Oct. 14, 2014; Mesa, AZ, USA; Oakland Athletics outfielder Boog Powell plays for the Mesa Solar Sox during an Arizona Fall League game against the Scottsdale Scorpions at Salt River Field. Mandatory Credit: Mark J. Rebilas-USA TODAY Sports
The next four guys are a step below the top three, but they also look like players that the Rays will keep.
Jacob Faria: Faria isn’t the highest-upside pitcher because his fastball command and secondary pitches have a ways to go. Even so, he is 13-3 with a 1.79 ERA and a 115-39 strikeout to walk ratio in 115.2 innings between High-A and Double-A, and he also touches 96 MPH with his heater. Some team would love to stick him in their big league bullpen next season before continuing to develop him as a starter. Instead, the Rays will almost surely add him to their 40-man roster and see how good he can get in their system.
Taylor Motter: Motter went unselected in last year’s Rule 5 Draft, but it is hard to believe that the same would be true this year. He has a .311/.367/.483 line with 33 doubles, 9 homers, 55 RBI, and 24 stolen bases at Triple-A Durham while playing all three outfield spots, third base, second base, and shortstop. Motter doesn’t have as much upside as that might suggest–his .272/.338/.412 line against right-handed pitching is less impressive and he is a poor infield defender–but there is little doubt that he could be a useful big league bench guy next year.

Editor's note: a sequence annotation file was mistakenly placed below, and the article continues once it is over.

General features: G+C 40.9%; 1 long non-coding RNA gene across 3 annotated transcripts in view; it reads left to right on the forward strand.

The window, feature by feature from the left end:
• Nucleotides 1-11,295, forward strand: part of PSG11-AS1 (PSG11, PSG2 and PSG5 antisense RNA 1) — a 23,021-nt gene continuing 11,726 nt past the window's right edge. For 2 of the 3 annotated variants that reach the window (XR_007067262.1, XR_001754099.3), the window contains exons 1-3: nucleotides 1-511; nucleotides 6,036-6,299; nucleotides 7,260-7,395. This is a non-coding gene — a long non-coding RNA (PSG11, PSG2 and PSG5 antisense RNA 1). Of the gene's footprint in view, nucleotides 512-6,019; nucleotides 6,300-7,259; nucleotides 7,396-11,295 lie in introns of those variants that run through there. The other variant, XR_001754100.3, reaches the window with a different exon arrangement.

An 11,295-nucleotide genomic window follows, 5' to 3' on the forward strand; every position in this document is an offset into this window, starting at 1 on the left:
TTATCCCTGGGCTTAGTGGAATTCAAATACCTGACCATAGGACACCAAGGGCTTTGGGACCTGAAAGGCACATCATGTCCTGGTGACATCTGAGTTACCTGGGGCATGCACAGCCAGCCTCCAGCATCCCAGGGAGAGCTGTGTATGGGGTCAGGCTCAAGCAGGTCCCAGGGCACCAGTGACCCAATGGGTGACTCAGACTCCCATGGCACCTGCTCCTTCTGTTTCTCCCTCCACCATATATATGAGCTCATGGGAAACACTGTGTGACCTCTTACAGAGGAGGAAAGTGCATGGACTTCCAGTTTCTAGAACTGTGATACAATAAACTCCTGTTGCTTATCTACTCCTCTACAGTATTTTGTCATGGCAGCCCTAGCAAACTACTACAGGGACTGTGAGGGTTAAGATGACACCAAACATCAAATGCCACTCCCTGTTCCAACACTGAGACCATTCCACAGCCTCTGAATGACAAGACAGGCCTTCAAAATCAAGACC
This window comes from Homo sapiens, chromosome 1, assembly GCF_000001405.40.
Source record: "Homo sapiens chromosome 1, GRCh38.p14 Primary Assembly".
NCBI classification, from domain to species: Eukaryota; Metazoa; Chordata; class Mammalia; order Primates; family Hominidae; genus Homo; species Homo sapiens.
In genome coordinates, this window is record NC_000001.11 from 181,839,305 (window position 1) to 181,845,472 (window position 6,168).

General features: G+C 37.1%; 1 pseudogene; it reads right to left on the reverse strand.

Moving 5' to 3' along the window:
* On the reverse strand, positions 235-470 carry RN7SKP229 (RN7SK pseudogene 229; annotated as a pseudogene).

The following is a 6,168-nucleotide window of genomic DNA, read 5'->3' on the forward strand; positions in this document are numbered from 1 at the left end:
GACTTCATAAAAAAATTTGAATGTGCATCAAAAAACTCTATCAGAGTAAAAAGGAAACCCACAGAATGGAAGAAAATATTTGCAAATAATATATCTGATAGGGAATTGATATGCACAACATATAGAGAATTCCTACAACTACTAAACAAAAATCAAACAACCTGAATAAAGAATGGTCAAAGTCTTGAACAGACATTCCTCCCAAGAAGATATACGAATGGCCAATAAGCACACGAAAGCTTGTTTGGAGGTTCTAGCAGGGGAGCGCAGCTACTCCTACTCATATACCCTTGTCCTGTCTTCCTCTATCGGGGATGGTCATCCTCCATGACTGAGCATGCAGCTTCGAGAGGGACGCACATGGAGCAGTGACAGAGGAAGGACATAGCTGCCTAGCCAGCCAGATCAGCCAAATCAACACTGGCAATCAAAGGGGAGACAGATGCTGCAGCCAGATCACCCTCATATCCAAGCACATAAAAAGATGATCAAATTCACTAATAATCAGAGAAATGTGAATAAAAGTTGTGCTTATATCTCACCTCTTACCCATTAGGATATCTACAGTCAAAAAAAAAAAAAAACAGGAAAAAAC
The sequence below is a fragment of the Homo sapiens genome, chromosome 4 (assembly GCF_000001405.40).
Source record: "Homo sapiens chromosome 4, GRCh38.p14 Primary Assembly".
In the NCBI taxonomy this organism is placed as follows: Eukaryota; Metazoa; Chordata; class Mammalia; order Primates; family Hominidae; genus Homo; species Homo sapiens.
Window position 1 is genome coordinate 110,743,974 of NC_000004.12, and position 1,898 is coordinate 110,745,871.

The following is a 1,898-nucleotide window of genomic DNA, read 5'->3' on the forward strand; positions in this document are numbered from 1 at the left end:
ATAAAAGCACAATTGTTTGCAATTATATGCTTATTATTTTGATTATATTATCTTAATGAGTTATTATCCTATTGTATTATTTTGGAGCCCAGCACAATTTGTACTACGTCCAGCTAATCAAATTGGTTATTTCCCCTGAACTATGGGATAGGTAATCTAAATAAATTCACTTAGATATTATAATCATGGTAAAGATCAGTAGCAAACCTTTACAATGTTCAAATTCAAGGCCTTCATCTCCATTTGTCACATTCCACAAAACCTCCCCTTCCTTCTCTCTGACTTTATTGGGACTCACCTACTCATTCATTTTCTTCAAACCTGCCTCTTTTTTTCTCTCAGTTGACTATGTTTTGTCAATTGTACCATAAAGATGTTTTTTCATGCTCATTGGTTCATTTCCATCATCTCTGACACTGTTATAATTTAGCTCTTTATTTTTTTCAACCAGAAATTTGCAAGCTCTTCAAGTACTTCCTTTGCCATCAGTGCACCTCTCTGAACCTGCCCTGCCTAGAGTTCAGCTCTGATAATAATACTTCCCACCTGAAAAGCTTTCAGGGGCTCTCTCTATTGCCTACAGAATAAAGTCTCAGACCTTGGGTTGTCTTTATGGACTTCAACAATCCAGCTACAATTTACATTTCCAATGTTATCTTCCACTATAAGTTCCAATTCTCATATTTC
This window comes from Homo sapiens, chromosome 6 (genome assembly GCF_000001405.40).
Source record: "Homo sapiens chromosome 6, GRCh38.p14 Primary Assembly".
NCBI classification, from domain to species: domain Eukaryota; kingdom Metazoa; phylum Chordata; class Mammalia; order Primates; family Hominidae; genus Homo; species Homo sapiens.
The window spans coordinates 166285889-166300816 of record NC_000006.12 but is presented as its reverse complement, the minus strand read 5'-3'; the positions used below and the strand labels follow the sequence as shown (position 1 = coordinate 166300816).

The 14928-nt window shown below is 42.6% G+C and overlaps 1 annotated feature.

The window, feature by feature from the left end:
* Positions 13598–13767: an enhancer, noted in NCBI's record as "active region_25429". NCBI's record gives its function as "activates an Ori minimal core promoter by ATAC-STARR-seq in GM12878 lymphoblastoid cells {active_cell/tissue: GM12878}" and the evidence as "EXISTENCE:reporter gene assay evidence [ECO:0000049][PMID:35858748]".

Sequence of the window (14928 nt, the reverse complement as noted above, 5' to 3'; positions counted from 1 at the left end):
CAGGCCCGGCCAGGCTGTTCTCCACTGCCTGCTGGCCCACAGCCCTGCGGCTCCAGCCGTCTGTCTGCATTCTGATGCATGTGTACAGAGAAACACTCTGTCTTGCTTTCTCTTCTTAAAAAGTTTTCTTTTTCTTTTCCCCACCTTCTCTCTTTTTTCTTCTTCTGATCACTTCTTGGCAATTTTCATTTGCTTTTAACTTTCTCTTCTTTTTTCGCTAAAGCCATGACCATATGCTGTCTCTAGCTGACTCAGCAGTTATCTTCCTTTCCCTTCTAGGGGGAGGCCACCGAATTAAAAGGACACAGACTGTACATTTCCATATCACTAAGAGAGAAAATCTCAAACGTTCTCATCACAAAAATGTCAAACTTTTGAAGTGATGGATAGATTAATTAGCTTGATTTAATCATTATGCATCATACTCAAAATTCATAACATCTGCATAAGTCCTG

Boog Powell: Powell drives you crazy because he has little power and isn’t even good at stealing bases. Even so, he is a strong centerfield defender who has a .304/.395/.389 line between Double-A and Triple-A this season. Powell has his limitations, but even so, he is a potential starting centerfielder and table-setter in a big league order. He is unlikely to unseat Kevin Kiermaier as the Rays’ starter in center and doesn’t profile well in left, but the Rays can’t quibble too much about a guy with the ability to make contact, get on base, and play defense.
German Marquez: Marquez is the least known player of this first seven, but he is worth learning more about. As a 20 year old at High-A, Marquez has a 3.40 ERA and A 76-26 strikeout to walk ratio in 106 innings. Marquez can get his fastball into the mid-90’s to go along with a great curveball and a solid changeup, and he has enough polish that it isn’t out of the question that he can be a serviceable major league long reliever next year. If the Rays leave him off, they would be daring a team to make him into the next Oscar Hernandez, and we know how that went. We have to believe that they will protect him.
Next: The Borderline Guys